Chinese companies that recycle discarded home appliances and electronic goods have been experiencing great difficulties since the nation's "cash for clunkers" program expired at the end of last year, reports the Southern Weekly.
About three years ago, many companies actively responded to a government policy allowing residents of both rural and urban areas to enjoy a 10 percent subsidy if they traded in their old appliances for new ones. The plan was designed to address the increasing number of outdated appliances in need of recycling.
However, since then no system has been established to support home appliance recycling companies, and with the expiration of the policy, some have even been forced to close their businesses.
From one million to zero
On April 27, 2012, a recycling factory called Huaxin Green Spring Environmental Protection Development Co., Ltd (Huaxin Environmental) had been quiet for nearly a month and its processing lines, which previously had operated at full capacity, only started up occasionally, according to the Southern Weekly.
Wang Jianming, general manager of Huaxin Environmental, worries about the future of the company, which has finished recycling all the discarded home appliances in stock and has nothing else to do.
Three years ago, the company doubled its number of processing line workers and increased its annual recycling capacity from 200,000 home appliances to 1.2 million in an effort to seize the development opportunity before the launch of the government's trade-in scheme, reveals Wang.
The company had a stable supply of more than one million random appliances between late 2009 and 2011, which proved that previous efforts were quite necessary, yet all of a sudden the supply dropped to zero, Wang says.
Under normal circumstances a government policy should have continuity, but now many recycling companies can hardly make ends meet,notes Wu Jianzhang, a person in charge of a recycling company under Sichuan Changhong Electronics Group Corp.
Wan Chunhui, an official at the China Household Electric Appliances Association, says there are currently 105 registered dismantling enterprises for home appliances in China, but most of them are struggling to survive. Some have even shifted their dominant businesses to other fields.
According to statistics from the National Development and Reform Commission, the top economic planner, the quantity of China's discarded home appliances has risen about 20 percent annually in recent years. It is expected that more than 160 million home appliances will be discarded every year by the end of the 12th Five Year Plan (2011-2015).
So if the recycling companies shut down, where will all those appliances go?
According to an insider, during the period the trade-in policy was in place, sales departments transferred discarded home appliances to recycling companies, who would then distribute them to various dismantling enterprises.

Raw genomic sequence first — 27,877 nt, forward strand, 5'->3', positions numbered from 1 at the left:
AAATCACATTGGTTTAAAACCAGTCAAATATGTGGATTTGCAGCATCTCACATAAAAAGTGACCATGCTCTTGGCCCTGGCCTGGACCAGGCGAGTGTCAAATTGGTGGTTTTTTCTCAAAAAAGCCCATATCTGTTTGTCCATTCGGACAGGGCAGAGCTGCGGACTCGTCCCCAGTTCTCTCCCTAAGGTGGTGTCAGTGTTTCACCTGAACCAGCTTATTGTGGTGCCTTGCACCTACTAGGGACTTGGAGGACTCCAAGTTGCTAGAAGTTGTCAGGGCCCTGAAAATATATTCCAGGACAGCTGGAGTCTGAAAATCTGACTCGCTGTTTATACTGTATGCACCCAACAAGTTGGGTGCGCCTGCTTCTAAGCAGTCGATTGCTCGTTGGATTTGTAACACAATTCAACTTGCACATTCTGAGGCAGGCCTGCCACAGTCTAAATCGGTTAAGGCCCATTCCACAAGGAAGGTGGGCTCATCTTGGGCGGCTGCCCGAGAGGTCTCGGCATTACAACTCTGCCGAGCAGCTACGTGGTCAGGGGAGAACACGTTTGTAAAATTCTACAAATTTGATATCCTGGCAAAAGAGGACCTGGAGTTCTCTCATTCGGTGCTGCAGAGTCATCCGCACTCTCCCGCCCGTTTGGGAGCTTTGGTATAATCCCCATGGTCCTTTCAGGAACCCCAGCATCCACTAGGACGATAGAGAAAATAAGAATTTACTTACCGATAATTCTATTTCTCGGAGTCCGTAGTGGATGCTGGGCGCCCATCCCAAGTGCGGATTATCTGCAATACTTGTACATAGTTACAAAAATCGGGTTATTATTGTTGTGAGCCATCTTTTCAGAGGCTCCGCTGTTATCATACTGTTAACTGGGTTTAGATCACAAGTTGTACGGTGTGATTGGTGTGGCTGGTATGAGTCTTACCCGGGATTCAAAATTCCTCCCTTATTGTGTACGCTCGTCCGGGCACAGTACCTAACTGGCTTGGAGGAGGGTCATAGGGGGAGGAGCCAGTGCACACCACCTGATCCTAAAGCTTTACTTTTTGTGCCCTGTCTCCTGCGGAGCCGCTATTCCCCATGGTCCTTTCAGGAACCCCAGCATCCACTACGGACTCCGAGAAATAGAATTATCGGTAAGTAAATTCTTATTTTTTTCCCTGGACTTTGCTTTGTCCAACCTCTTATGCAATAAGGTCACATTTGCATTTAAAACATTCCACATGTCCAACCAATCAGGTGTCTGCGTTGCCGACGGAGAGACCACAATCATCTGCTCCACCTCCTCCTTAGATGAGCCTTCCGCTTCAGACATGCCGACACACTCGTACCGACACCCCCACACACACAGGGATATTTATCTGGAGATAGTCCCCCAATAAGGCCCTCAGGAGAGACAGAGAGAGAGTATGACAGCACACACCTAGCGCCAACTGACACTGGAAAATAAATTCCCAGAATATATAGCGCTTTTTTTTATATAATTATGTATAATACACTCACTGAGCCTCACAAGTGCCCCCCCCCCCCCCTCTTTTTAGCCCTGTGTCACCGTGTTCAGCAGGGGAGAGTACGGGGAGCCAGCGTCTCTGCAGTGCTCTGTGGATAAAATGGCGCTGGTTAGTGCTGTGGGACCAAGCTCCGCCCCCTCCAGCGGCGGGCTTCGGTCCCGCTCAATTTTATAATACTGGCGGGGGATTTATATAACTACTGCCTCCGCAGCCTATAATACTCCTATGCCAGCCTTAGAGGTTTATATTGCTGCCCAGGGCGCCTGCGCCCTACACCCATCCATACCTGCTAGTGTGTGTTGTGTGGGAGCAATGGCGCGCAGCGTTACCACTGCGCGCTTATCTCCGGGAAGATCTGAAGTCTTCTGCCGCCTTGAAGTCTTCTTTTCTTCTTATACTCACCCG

But now that many recycling companies have shut down, a large proportion of the appliances inevitably go to small dismantling workshops that are not equipped with qualified recycling technology, according to China Environment News.
This is a very serious problem, because it means that tens of millions of old appliances cannot be handled properly, which leads to a waste of materials and increased pollution.
Yet there is also good news. Last week it was confirmed that a fifth version of a draft detailing the establishment of a management fund for the home appliance recycling industry had been sent to the State Council.
It's like "a bottle of oxygen" when you are about to choke, says Yuan Jie, marketing manager of Huaxin Environmental, who hopes the fund will provide momentum for the recycling industry.
War for funds
Although the fund has created new hope for recyclers and dismantling enterprises, they still face much pressure since most home appliance enterprises are unwilling to contribute much to the fund, says the Southern Weekly.
There have been a number of battles over the issue of funding, according an insider, who says that the collection standard for a television set was reduced from 15 yuan (US$2.4) to 14 yuan (US$2.2) and later to 13 yuan (US$2) under pressure from home appliance companies, but the latest information puts the figure at 20 yuan (US$3.2).
Xu Dongsheng, deputy secretary-general of the China Household Electric Appliances Association, says the introduction of the fund will affect the profit margins of the whole home appliance industry.
Under such conditions, some home appliance enterprises will try to step into the dismantling business to lower costs, but the Ministry of Environmental Protection may not approve, because the combination of production, selling and recycling will arouse suspicion, he adds.
In China, a small dismantling workshop offers 50 to 100 yuan (US$7.9 to US$15.9) to a customer for a discarded television. But in Japan, such a customer must pay the recycling and dismantling fees in order to discard a television; otherwise, he or she will face fines.
The government should attach greater importance to the problem and roll out more regulations, as the existing Environmental Pollution Prevention and Control Law of Solid Wastes are not sufficient.